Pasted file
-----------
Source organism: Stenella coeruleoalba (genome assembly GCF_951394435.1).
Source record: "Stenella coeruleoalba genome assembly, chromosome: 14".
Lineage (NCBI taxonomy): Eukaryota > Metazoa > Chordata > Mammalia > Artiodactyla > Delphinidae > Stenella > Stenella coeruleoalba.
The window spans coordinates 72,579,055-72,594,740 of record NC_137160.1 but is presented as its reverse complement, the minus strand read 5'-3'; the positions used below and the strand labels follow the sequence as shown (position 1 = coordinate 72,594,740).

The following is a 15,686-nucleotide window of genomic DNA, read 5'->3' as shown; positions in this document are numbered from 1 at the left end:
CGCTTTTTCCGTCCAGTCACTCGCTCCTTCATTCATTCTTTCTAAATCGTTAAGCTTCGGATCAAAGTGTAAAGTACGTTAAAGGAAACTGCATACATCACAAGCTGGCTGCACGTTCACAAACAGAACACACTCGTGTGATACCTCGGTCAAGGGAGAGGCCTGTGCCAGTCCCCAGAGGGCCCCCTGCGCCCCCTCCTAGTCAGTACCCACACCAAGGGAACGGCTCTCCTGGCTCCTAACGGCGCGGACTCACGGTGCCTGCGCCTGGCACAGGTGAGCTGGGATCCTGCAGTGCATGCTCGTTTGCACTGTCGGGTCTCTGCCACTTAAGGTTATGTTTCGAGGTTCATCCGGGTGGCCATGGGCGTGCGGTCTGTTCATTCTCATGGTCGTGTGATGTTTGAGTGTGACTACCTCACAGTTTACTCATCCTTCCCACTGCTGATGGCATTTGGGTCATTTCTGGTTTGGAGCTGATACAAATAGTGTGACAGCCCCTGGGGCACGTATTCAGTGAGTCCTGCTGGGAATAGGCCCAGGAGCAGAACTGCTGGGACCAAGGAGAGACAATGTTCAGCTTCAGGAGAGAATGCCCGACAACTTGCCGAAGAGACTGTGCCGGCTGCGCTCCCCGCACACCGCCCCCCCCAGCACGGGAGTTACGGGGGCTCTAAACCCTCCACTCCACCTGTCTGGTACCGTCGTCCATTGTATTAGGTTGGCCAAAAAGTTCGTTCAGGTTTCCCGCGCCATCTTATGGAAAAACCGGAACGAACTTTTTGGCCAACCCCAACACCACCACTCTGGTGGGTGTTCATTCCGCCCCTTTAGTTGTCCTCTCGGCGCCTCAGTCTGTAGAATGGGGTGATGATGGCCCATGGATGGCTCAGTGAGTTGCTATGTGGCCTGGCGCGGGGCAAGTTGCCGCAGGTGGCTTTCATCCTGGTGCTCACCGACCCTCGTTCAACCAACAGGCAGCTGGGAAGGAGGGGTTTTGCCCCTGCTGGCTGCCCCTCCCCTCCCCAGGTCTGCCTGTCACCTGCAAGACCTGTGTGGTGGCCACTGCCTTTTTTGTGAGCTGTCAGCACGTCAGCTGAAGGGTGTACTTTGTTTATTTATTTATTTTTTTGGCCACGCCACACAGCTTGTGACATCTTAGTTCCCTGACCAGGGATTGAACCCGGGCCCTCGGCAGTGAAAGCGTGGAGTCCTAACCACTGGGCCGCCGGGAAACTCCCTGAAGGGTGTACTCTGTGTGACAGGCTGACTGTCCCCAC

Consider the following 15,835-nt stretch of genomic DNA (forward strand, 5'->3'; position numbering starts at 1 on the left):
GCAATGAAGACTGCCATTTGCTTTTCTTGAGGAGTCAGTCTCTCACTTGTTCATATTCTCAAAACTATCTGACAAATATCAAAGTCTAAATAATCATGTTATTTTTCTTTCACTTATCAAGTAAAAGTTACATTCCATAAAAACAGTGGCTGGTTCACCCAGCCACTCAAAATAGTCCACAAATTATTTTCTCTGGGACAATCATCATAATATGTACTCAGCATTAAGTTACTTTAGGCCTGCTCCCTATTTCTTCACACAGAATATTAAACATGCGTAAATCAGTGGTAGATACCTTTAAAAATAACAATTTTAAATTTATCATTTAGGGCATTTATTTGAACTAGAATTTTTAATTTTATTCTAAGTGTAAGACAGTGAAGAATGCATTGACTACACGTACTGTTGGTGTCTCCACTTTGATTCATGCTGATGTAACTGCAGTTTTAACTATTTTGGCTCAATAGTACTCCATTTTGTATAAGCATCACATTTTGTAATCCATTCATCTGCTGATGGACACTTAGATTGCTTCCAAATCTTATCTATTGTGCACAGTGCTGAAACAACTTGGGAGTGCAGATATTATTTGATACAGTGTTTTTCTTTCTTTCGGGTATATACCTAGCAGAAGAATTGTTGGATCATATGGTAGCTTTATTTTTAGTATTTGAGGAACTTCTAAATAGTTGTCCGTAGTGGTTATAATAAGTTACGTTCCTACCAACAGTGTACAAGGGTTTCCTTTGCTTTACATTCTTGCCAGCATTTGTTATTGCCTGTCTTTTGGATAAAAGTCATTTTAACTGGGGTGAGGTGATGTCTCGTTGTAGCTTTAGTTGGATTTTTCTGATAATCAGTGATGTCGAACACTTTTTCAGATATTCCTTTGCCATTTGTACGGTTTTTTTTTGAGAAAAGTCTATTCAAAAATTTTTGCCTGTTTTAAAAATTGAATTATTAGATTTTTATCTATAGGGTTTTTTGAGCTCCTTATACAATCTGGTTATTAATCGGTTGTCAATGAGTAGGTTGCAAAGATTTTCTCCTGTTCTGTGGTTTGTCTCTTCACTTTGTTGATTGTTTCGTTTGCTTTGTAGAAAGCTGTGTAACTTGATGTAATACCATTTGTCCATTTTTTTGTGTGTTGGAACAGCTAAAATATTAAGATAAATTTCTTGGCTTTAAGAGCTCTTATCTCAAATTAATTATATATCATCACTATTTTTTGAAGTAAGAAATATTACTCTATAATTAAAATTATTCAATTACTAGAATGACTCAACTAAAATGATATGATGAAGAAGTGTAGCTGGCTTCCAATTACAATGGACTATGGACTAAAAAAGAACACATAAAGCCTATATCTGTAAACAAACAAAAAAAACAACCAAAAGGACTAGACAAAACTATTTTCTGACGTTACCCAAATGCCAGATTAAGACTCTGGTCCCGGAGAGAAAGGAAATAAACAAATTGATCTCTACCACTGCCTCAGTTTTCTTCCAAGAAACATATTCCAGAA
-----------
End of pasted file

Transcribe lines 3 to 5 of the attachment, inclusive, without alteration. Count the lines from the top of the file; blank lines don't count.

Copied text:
Lineage (NCBI taxonomy): Eukaryota > Metazoa > Chordata > Mammalia > Artiodactyla > Delphinidae > Stenella > Stenella coeruleoalba.
The window spans coordinates 72,579,055-72,594,740 of record NC_137160.1 but is presented as its reverse complement, the minus strand read 5'-3'; the positions used below and the strand labels follow the sequence as shown (position 1 = coordinate 72,594,740).

The following is a 15,686-nucleotide window of genomic DNA, read 5'->3' as shown; positions in this document are numbered from 1 at the left end: